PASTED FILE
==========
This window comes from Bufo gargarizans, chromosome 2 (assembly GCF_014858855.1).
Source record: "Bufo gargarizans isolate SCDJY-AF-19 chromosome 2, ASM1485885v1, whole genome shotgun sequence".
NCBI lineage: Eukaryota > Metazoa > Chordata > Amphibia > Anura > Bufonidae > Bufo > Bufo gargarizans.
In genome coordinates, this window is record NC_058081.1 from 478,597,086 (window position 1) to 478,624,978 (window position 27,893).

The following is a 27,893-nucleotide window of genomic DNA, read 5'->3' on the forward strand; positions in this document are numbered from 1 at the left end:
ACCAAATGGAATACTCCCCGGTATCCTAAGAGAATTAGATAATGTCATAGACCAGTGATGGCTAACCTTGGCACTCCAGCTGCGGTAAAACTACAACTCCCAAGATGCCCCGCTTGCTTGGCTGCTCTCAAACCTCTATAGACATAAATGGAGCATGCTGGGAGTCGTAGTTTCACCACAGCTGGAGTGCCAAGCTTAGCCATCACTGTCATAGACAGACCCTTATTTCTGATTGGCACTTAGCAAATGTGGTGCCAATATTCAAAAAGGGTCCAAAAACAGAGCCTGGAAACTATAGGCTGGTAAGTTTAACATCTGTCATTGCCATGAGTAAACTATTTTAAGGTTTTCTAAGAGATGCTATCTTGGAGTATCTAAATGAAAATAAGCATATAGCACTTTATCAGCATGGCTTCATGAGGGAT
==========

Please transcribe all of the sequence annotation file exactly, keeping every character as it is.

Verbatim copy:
This window comes from Bufo gargarizans, chromosome 2 (assembly GCF_014858855.1).
Source record: "Bufo gargarizans isolate SCDJY-AF-19 chromosome 2, ASM1485885v1, whole genome shotgun sequence".
NCBI lineage: Eukaryota > Metazoa > Chordata > Amphibia > Anura > Bufonidae > Bufo > Bufo gargarizans.
In genome coordinates, this window is record NC_058081.1 from 478,597,086 (window position 1) to 478,624,978 (window position 27,893).

The following is a 27,893-nucleotide window of genomic DNA, read 5'->3' on the forward strand; positions in this document are numbered from 1 at the left end:
ACCAAATGGAATACTCCCCGGTATCCTAAGAGAATTAGATAATGTCATAGACCAGTGATGGCTAACCTTGGCACTCCAGCTGCGGTAAAACTACAACTCCCAAGATGCCCCGCTTGCTTGGCTGCTCTCAAACCTCTATAGACATAAATGGAGCATGCTGGGAGTCGTAGTTTCACCACAGCTGGAGTGCCAAGCTTAGCCATCACTGTCATAGACAGACCCTTATTTCTGATTGGCACTTAGCAAATGTGGTGCCAATATTCAAAAAGGGTCCAAAAACAGAGCCTGGAAACTATAGGCTGGTAAGTTTAACATCTGTCATTGCCATGAGTAAACTATTTTAAGGTTTTCTAAGAGATGCTATCTTGGAGTATCTAAATGAAAATAAGCATATAGCACTTTATCAGCATGGCTTCATGAGGGAT